Identified Technologies is working to perfect the software element of a complex and competitive industrial drone market
While drones seem to be a dime a dozen these days and becoming more a nuisance than a toy for some, their presence in the construction industry is getting ubiquitous. Every city seems to have at least one company promising the world and there is a rush to get at least one of these companies into venture capital portfolios. With four investors and $3.5 million in hand, Pittsburgh’s Identified Technologies is one of the companies in the race.
Founded in 2013, Identified Technologies pitches itself as an “eeDaas” (end-to-end Drone as a Service) company that manages and even automates surveying for construction sites.
“It means we offer a fully managed commercial drone solution. We do everything but push the start button on the drone,” Identified Founder and CEO Dick Zhang explains to Geektime. “Our integrated software and services includes everything from FAA compliance and flight planning, to data capture and advanced analytics.”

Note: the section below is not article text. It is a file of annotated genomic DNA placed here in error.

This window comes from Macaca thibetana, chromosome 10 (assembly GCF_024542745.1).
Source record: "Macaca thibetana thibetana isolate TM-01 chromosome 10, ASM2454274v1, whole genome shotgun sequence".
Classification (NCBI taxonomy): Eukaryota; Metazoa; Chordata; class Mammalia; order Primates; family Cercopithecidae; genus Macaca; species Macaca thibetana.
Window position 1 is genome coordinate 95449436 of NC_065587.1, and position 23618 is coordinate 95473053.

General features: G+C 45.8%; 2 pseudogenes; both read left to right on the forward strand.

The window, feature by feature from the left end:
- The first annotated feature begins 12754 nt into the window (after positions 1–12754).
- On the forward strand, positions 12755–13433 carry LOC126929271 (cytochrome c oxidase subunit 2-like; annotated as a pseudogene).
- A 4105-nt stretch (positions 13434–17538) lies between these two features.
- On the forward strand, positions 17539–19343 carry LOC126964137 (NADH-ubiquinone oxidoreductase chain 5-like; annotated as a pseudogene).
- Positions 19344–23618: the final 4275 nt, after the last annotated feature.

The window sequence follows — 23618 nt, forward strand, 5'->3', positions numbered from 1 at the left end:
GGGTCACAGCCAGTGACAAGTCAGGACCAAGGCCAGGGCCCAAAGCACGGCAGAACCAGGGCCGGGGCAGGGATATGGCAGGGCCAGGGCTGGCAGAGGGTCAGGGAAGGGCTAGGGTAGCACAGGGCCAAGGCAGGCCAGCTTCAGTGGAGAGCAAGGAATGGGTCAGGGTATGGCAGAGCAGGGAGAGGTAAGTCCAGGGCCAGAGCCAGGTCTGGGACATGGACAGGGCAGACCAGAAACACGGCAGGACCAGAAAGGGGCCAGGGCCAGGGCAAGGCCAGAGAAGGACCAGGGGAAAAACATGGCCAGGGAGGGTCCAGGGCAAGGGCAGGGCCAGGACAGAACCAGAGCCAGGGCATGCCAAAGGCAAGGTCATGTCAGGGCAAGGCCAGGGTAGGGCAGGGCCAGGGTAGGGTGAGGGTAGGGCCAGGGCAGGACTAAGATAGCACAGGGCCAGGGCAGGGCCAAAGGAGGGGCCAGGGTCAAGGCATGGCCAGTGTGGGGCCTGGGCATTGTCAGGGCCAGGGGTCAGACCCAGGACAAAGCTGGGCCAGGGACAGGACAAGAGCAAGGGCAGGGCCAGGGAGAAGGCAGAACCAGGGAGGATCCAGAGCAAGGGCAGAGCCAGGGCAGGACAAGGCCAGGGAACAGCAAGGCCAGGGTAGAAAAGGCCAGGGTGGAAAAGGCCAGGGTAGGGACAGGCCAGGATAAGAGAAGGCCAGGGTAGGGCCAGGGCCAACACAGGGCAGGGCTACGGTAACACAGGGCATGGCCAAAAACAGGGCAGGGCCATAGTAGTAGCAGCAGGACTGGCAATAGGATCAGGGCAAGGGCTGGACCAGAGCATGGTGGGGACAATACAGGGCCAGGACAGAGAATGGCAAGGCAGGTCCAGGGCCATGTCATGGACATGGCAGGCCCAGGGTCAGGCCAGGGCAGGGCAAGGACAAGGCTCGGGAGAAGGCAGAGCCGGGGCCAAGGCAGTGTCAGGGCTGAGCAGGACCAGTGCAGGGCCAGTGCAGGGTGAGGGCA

But how many drones do they need in order to conduct these surveys? Not many at all.
“You can map an area and get survey-grade data with one drone. In fact, a company can map a 100-acre job site in minutes, and get all the data back the following day. With traditional methods gathering and processing this data could take a 2-person team a month.”
Having seen plenty of drone manufacturers, it’s hard for even the most avid technology news reader to know just how many companies are floating (or hovering) what Identified Technologies is making money on. Zhang tells Geektime that it’s not so much about the chassis at this point as it is the dashboard.
Not just droning on